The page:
I would like to have the men of Heaven
in my own house;
with vats of good cheer
laid out for them.

I would like to have the three Marys,
their fame is so great.
I would like people
from every corner of Heaven.

I would like them to be cheerful
in their drinking.
I would like to have Jesus, too,
here amongst them.

I would like a great lake of beer
for the King of Kings.
I would like to be watching Heaven's family
drinking it through all eternity.

Indeed, Cogitosus also refers to St Brighid being ‘caught up in heavenly meditation, as was her custom, and her thoughts were raised from earth to heaven’ (Davies, p. 127). It’s no wonder that, experiencing theoria so frequently, her divine sense of hospitality should become mingled with it!

The Irish Life tells of St Brighid visiting another, presumably small, community of virgins. While she was there, a terrible thunderstorm occurred, and the abbess said, ‘Which of you virgins will go today with our sheep into this terrible storm?’ None of them wanted to, until St Brighid said how much she enjoyed pasturing sheep and insisted that she be allowed to do it. The Life tells us:

Then she left and chanted a verse as she went:

'Grant me a clear day
For you are a dear friend and royal youth;
For the sake of your
mother, loving Mary,
Banish rain, banish wind.

'My king will do it for me,
Rain will not fall till the night,
On account of Brigit today,
Who is going here to the herding.'

She stilled the rain and wind. (Davies, p. 154)

According to the Life of St Brighid in the Book of Lismore (15th c.), on another occasion when certain bishops were visiting her monastery, the Venerable Mother found that there was no food. Angels, however, encouraged her to milk the cows for the third time that day, and they produced so much milk that it overflowed and made a lake called ‘Loch in Ais’, ‘Lake of Milk’. ‘For everything that Brigit would ask of the Lord was granted her at once. For this was her desire: to satisfy the poor, to expel every hardship, to spare every miserable man’ (Christopher Bamford and William Parker Marsh, eds., Celtic Christianity: Ecology and Holiness [West Stockbridge, MA: 1987], pp. 67-8).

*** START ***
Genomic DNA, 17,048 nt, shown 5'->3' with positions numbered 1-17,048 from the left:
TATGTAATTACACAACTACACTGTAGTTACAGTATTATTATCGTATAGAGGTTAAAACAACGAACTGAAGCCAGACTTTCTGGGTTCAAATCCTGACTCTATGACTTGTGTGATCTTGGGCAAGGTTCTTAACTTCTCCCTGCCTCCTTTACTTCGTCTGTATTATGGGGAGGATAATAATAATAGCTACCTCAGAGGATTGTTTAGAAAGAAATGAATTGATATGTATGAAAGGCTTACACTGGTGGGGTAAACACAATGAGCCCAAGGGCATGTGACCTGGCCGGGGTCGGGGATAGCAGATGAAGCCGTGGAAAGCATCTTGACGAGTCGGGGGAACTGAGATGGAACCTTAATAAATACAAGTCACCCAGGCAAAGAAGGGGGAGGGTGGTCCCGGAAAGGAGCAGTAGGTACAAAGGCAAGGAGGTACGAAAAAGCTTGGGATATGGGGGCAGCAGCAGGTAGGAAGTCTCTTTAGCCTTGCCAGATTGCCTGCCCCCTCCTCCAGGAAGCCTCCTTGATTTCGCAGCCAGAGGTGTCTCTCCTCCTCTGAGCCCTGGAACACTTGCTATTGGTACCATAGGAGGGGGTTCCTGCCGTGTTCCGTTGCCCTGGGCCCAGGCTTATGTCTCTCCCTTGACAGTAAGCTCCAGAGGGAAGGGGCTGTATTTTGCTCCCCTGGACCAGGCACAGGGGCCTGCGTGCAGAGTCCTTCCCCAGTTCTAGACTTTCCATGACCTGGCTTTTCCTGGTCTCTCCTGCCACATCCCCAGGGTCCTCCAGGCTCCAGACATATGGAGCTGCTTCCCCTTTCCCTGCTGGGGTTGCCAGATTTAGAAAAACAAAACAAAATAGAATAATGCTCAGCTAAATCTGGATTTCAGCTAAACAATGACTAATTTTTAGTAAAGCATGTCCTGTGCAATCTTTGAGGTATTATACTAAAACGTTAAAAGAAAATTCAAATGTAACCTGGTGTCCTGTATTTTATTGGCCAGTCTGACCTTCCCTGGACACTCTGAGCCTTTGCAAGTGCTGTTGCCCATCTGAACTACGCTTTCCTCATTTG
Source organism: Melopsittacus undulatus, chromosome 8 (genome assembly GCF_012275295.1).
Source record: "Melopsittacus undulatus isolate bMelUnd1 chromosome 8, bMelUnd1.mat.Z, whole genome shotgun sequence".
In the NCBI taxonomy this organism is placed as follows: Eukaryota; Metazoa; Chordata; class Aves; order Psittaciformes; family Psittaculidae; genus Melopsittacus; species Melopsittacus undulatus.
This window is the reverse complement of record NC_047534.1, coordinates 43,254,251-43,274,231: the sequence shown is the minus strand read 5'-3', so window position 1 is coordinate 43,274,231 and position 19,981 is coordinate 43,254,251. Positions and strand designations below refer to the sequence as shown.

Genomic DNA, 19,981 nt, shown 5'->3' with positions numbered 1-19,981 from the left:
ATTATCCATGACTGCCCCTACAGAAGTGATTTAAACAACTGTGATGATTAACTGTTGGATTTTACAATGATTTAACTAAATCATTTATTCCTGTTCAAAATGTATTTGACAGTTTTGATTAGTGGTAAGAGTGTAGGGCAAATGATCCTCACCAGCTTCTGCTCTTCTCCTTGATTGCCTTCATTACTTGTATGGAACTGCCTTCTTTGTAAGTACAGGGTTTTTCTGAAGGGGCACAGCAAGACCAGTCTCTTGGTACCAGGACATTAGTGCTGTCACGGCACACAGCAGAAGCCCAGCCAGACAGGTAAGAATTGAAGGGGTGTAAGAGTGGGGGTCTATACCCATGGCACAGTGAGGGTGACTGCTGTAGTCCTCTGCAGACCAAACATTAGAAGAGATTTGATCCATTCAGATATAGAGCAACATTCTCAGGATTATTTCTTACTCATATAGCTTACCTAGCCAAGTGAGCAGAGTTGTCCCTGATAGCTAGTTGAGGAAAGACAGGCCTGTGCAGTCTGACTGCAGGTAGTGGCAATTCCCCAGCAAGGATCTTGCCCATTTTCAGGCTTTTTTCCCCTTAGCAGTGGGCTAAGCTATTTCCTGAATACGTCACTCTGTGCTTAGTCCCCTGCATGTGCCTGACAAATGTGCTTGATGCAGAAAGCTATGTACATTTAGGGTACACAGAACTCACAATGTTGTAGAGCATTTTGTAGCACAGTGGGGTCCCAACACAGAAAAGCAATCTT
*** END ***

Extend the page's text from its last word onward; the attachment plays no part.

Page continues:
Cogitosus tells us that St Brighid’s monastery, eventually a dual one for women and men, became ‘the head of almost all the churches of Ireland and holds the place of honor among all the monasteries of the Irish’ (Davies, p. 122). According to one tradition, admittedly, a late one, the nuns there tended ‘an eternal flame’, signifying their vigilance and ardor (Edward C. Sellner, Wisdom of the Celtic Saints [Notre Dame, IN: Ave Maria, 1993], p. 69). St Brighid fell asleep in the Lord in the third decade of the 6th century, and I shall close with a poem that may well be a work of the 7th, ‘and thus be one of the oldest hymns in the Irish language’ (Davies, p. 31; text of hymn, p. 121).

Ultán’s Hymn

Brigit, woman ever excellent, golden, radiant flame,
Lead us to the eternal kingdom, the brilliant, dazzling sun.

May Brigit guide past crowds of devils,
May she break before us the attack of every plague.

May she destroy within us the taxes of our flesh,
The branch with blossoms, the mother of Jesus.

The true virgin, easy to love, with great honor,
I shall be forever safe with my saint of Leinster.

One of the columns of the land with Patrick preeminent,